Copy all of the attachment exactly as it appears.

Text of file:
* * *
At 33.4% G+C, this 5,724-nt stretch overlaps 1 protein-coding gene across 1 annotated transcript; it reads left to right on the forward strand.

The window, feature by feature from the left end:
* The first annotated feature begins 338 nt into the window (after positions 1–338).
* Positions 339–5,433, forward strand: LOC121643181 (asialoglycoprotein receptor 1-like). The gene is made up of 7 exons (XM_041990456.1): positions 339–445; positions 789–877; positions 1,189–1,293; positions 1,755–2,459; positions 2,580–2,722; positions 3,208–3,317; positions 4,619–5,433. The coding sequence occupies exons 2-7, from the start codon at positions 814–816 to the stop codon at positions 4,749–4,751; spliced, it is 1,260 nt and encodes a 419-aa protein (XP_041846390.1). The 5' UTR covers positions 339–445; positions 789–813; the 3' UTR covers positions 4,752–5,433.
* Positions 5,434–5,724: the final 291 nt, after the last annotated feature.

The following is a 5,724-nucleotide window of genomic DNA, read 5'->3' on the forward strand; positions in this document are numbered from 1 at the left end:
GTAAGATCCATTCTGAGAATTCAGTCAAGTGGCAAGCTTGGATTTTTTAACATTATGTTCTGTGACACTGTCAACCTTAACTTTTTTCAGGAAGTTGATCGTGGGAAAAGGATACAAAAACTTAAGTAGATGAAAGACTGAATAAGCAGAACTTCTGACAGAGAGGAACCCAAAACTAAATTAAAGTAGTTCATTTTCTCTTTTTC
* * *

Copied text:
At 33.4% G+C, this 5,724-nt stretch overlaps 1 protein-coding gene across 1 annotated transcript; it reads left to right on the forward strand.

The window, feature by feature from the left end:
* The first annotated feature begins 338 nt into the window (after positions 1–338).
* Positions 339–5,433, forward strand: LOC121643181 (asialoglycoprotein receptor 1-like). The gene is made up of 7 exons (XM_041990456.1): positions 339–445; positions 789–877; positions 1,189–1,293; positions 1,755–2,459; positions 2,580–2,722; positions 3,208–3,317; positions 4,619–5,433. The coding sequence occupies exons 2-7, from the start codon at positions 814–816 to the stop codon at positions 4,749–4,751; spliced, it is 1,260 nt and encodes a 419-aa protein (XP_041846390.1). The 5' UTR covers positions 339–445; positions 789–813; the 3' UTR covers positions 4,752–5,433.
* Positions 5,434–5,724: the final 291 nt, after the last annotated feature.

The following is a 5,724-nucleotide window of genomic DNA, read 5'->3' on the forward strand; positions in this document are numbered from 1 at the left end:
GTAAGATCCATTCTGAGAATTCAGTCAAGTGGCAAGCTTGGATTTTTTAACATTATGTTCTGTGACACTGTCAACCTTAACTTTTTTCAGGAAGTTGATCGTGGGAAAAGGATACAAAAACTTAAGTAGATGAAAGACTGAATAAGCAGAACTTCTGACAGAGAGGAACCCAAAACTAAATTAAAGTAGTTCATTTTCTCTTTTTC